Sunday, March 2, 2014

The Midge Portrait in "Vertigo:" The Parody of Carlotta

One of the first subjects I ever wrote about was Vertigo's Carlotta portrait. And why not? For me, the Portrait of Carlotta epitomizes the importance and weight that art in film can hold. It was my beautiful, mysterious summary of the "Art in Film" theory. I love this portrait- I truly do. So, in a way, I'm returning to it, almost a year after I first wrote about it. Specifically, I want to talk about the Carlotta-inspired portrait that Midge (Barbara Bel Geddes) paints. For reference, I'll call it the "Midge Portrait." If you are looking for my Carlotta update, scroll down to the next paragraph.
Before, I talk about the Midge Portrait, I want to return once again to the Carlotta Portrait. As I wrote in my original post, Carlotta represents a lot of thematic factors of Vertigo. It becomes the embodiment of the ghosts of Carlotta and (later) Madeline. It represents the mysterious, but beautiful. It represents the object of love and desire and (more importantly) obsession. Madeline's obsession with the picture is the first clue of the supernatural element of the story, the first hint of the creepiness that lies in store: the matching hair, flowers, posture. The famous nightmare sequence forcefully establishes the importance of the portrait when Carlotta haunts Scottie in his sleep.
When I first wrote about Vertigo, I claimed that John Ferren, a frequent Hitchcock collaborator and Abstract Expressionist artist, painted the final Carlotta portrait. I am certain that Ferren is the artist of the Carlotta portrait, not only because of my knowledge of his relationship with Hitchcock but because it has been confirmed by a number of sources, including two separate interviews with Howard Coleman and Dan Aulier, respectively (see sources). Strangely enough Italian artist, Manlio Sarra, is credited in studio records for painting the portrait and, indeed, was commissioned by Hitchcock to paint the portrait. Piecing together a number of conflicting and overlapping stories, I believe that Sarra was originally commissioned to paint the Carlotta portrait when Vera Miles was still the supposed star. I am guessing that his portrait was both unsatisfactory to Hitch and out-of-date once Kim Novak replaced Miles. Carlotta is, after all, a reflection of Madeline's character. Like I said, I cannot be sure this is what happened, but this is my best explanation for why there are multiple sources for the Carlotta portrait. Apparently it was quite a mess getting settled and there were a lot of Carlotta portraits floating around in 1957, yet it seems that today, we can't find one of them. Check my sources for more information.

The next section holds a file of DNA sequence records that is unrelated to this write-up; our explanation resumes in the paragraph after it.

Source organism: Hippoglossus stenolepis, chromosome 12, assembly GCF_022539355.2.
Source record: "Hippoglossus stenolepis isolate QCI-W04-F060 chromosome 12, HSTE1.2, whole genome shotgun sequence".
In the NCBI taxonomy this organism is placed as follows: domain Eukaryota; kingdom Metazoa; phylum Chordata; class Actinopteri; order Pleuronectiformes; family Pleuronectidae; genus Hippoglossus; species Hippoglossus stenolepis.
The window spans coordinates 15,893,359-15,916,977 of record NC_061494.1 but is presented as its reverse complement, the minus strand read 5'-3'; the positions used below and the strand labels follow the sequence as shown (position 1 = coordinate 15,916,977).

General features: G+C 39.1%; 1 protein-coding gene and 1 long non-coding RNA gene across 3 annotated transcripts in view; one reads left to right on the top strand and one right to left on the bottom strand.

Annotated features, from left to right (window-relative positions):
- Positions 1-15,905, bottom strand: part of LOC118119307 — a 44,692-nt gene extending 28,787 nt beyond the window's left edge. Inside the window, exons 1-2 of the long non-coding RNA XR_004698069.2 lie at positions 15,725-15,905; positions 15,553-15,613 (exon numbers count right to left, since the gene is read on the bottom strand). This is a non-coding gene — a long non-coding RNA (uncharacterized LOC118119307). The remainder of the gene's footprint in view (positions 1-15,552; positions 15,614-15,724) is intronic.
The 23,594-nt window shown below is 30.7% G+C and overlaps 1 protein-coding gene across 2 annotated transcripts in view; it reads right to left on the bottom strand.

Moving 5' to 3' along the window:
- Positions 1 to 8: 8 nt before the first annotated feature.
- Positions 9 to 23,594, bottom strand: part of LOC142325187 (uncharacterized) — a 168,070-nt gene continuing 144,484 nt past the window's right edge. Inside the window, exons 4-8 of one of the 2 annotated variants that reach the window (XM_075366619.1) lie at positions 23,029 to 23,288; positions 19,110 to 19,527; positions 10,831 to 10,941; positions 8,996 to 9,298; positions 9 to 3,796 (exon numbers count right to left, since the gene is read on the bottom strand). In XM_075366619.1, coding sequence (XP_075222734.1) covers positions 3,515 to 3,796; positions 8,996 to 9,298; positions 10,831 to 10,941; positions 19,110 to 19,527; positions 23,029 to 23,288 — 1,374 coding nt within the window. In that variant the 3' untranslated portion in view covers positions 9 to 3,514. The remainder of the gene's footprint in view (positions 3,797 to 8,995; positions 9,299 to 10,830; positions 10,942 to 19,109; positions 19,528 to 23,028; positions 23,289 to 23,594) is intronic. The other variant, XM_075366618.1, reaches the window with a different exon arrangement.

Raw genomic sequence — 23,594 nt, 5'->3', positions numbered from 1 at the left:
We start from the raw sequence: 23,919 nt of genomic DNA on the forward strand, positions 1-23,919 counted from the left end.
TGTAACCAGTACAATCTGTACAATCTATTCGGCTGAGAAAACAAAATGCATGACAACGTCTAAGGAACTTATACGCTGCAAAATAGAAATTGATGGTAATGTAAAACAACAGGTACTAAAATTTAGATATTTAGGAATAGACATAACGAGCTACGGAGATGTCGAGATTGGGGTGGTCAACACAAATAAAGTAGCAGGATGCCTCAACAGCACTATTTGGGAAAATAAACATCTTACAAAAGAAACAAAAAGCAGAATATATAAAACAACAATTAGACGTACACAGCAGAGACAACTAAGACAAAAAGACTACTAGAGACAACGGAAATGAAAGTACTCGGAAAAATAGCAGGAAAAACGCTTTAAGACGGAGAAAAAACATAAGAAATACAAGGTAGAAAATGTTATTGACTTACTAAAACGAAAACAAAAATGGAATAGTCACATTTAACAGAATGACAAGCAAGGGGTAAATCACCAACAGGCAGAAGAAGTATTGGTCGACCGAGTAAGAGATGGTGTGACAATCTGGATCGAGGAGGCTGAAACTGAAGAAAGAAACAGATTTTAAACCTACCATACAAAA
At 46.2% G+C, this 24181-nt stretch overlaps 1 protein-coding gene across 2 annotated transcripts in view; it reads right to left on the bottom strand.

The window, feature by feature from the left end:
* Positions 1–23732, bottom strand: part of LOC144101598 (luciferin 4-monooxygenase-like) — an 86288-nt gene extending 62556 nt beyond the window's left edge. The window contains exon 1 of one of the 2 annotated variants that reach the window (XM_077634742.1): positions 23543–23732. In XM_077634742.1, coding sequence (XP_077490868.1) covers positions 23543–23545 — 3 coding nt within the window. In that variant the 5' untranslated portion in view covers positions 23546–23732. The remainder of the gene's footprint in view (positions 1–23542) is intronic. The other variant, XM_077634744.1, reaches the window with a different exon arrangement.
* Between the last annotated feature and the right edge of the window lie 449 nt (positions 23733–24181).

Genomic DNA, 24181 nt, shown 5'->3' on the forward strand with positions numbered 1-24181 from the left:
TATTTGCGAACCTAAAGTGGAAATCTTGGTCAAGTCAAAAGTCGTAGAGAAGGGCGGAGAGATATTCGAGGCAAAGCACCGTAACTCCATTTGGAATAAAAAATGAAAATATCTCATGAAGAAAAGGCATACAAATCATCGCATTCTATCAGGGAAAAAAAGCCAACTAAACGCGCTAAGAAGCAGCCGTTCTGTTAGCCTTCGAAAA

One painting that was found (but subsequently lost again, as far as I know) is the Midge Portrait. Midge is one of the tragically, thrown-aside girls in cinema. She and Scottie obviously had a past, but now they are caught in that terrible awkward friend-zone. Midge obviously loves Scottie and the feelings are certainly not reciprocated, especially when Scottie becomes obsessed with Madeline. One scene in particular expresses Scottie's obsession and Midge's tragedy. At one point, when Scottie is just being drawn into Madeline, Midge invites Scottie over to her apartment and shows him her new painting. She is incredibly proud of it and thinks that he is going to love it. It is the Carlotta portrait, with her face (glasses and all) superimposed on Carlotta's. Scottie becomes offended, hurt, and upset and storms out of the apartment, leaving Midge alone and furious at herself.
Midge imitating the painting imitating the portrait that Madeline imitates